Expert chat with vInspired: Volunteering for work experience

Our volunteering expert, SamSam from vInspired came by to answer your questions about volunteering for work experience. Pick up tips on how to select the best role for you and learn how to make the most of interviews.

p>[Fiend_85: How much of a difference does volunteering make on a CV when you've got a career underway already?

Sam Sparrow: Great question! Volunteering can make a huge difference to your CV, even if you are really experienced in your career already. It can show great commitment and give you something interesting to talk about at interview which isn't your paid work.

becky: I think any volunteering is great experience, career path or no career path.

Sam Sparrow: Sometimes you'll get experience and responsibility when you volunteer that you wouldn't be able to get from your paid job, and if you want to change career, volunteering can be a great way of building new skills for your CV.

Geckoella: So here's a scenario. You have a part-time job which keeps your head afloat and pays the bills, but you need valuable work experience to get into that career you want. A paid internship becomes available for 12 months - it's the perfect opportunity! Do you stick with your job for security, or gamble for that dream internship?

Sam Sparrow: : Really excellent question Geckoella and I'm sure a situation many people are faced with. It can be really tricky to get the experience you need early on in your career, and I know of many people who have had to get it unpaid. The fact that the internship is paid is good news. In my experience, if you can manage it, taking the experience will always work out better long term - you have 12 months to plan ahead so make the most of the internship!

Greg: Are particular forms of volunteering seen as superior to others? Volunteering is of course quite a broad term.

Sam Sparrow: That's an interesting question. I don't think any types of volunteering are superior, but it's important if you want to use volunteering on your CV to think about what skills you want to gain and how you'll get them through your volunteer role.

Faisal: Volunteering can be a great way of building new skills and experiences for your future roles. However, what I have heard from some of my friends is that there is lack of volunteering roles out there. For example, they want to follow a career in accounting and can't find many volunteer roles out there. Is there any way we can overcome this challenge?

Sam Sparrow: Hi Faisal - first thing is first - there are literally squillions of opportunities and more than enough to go round so don't panic just yet! Whilst you may not find a specific accounting opportunity, there will be many opportunities where you can get skills that will be useful in an accountancy career. For example, you could look at maths based opportunities with children or even adults that need to improve numeracy skills - a volunteer mentor for example?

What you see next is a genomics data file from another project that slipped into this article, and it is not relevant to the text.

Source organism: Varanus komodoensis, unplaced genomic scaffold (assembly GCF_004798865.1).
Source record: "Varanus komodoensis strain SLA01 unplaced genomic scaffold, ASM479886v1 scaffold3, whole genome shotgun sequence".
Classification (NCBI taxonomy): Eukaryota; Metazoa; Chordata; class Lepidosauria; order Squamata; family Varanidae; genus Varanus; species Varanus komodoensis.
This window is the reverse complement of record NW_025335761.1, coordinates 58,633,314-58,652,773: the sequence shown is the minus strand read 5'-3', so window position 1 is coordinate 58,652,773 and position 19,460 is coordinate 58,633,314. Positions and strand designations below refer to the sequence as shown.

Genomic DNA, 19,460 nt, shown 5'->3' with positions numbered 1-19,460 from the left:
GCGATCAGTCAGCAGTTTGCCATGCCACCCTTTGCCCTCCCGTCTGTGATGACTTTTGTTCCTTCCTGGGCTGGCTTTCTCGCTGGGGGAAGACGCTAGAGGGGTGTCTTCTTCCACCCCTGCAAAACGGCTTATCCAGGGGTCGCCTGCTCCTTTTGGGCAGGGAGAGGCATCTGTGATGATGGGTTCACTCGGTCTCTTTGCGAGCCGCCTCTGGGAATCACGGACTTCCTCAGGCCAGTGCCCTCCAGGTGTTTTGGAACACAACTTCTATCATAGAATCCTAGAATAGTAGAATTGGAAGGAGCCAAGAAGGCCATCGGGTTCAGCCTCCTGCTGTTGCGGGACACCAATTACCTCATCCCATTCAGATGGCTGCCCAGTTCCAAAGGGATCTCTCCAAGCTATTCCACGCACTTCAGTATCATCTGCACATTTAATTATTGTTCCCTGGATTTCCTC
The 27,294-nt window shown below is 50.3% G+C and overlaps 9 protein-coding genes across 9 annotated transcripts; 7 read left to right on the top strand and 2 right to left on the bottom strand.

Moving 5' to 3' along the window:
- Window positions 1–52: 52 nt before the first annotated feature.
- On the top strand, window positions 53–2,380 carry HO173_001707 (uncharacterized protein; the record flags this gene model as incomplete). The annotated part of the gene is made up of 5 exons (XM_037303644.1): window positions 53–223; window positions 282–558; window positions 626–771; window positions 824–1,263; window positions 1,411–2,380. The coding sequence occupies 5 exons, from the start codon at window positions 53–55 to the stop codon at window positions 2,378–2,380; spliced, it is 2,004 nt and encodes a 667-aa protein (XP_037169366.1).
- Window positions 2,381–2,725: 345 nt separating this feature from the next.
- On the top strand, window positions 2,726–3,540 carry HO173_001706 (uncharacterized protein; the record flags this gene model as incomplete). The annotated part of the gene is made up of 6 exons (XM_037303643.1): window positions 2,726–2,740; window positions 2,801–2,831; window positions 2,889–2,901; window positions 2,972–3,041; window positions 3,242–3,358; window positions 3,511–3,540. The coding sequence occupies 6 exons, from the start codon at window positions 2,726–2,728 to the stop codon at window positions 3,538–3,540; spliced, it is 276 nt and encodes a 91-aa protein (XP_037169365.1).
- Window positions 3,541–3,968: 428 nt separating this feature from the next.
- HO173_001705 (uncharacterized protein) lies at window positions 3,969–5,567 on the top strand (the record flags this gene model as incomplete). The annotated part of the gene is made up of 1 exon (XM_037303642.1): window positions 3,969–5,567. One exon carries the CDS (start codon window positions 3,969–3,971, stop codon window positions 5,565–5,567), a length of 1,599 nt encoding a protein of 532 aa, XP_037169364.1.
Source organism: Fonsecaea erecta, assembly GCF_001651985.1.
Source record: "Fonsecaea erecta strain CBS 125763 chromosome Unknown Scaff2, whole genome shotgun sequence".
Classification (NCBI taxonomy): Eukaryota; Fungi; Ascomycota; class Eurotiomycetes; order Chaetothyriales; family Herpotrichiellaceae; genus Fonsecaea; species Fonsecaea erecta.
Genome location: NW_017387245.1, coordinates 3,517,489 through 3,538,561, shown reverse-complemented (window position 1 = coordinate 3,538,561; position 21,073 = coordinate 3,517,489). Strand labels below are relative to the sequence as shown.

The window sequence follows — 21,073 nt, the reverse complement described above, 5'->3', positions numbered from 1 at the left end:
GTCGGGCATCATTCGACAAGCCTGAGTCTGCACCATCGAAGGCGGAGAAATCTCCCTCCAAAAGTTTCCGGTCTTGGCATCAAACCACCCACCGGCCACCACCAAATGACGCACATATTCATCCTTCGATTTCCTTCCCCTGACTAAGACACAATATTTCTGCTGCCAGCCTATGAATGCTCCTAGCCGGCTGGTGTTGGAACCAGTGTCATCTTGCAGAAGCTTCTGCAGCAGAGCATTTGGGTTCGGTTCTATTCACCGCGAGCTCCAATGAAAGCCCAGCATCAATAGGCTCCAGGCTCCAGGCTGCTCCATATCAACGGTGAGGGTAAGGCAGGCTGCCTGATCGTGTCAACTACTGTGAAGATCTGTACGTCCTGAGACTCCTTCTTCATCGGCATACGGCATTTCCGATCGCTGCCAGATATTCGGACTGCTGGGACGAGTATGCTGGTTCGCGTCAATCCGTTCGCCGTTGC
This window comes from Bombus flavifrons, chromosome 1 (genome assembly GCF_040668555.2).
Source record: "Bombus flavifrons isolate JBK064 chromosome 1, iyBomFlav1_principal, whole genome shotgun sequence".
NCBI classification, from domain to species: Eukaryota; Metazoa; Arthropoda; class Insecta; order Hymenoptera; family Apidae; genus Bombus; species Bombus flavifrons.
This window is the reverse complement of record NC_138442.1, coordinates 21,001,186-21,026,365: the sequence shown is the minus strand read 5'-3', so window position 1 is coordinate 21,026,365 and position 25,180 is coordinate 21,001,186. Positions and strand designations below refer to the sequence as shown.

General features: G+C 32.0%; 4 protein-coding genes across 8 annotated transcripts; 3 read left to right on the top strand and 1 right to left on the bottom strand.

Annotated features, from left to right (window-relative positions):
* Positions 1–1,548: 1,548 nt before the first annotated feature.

Sarah: I'm currently looking at finding a permanent job and I'm finding it difficult to balance the need to get a job and the need to deal with my mental health. I recently did some temping at a place and they asked for my CV for a possible permanent role. Since I'd been there a couple of weeks I thought it best to mention that I may need an hour or so a week for therapy. Despite following up on it and asking about the job again, I didn't get an interview and I think that was why. What's the best way to bring up that subject as it will need to come up eventually, and I don't want to seem like I was hiding something during the application process.

Sam Sparrow: : Hi Sarah, this is a really difficult situation and I'm sorry it didn't work out. There are no right or wrong answers here. However, it all depends on your employer and the relationship you have with them.

Sarah: Yeah, that's why I thought I would tell her when she asked for my CV, but I guess I was wrong.

Sam Sparrow: : If it's a new employer, I'd suggest waiting until after the offer. Most employers will understand about these situations especially since they want to hire you! Something else that may help is to do some regular volunteering to show that you are committed and it won't impact your work. Sometimes employers need showing that something will work in practice.

Sarah: I already do lots of volunteering :)

Sam Sparrow: : That's great news, so definitely make sure you talk about that. Also, if you're going through a temping agency that you know well, it may be a good idea to chat to them as they may be able to place you with more understanding employers.

Sarah: Yeah, I haven't been temping very long with this place but the woman who does the placements for me is really nice. The problem is that it will probably have an effect on my working hours. I'd obviously try and not let that happen, but last time I didn't have much choice.

Sam Sparrow: : Sometimes employers have flexible working, so you can come in earlier or leave later so that you still make the time up.

Sam Sparrow: : I hope that helps Sarah. Thanks for all your questions guys, I really enjoyed chatting with you all!

Next Steps

  • Search Do-it for information about volunteering and opportunities in your local area.
  • Go to vInspired to search for volunteering opportunities for 14-25 year olds.
  • Looking for a mentor to help boost your knowledge and skills? Find a youth zone close to you.
  • Reveal your skills with Define Me and find the right words to tell employers.
  • Download Motimator - an app that helps you get the career you want - by giving you a gentle kick up the ass each day when motivation is running low.
  • Chat about this subject on our Discussion Boards.
  • Need help but confused where to go locally? Download our StepFinder iPhone app to find local support services quickly.

Updated on 29-Sep-2015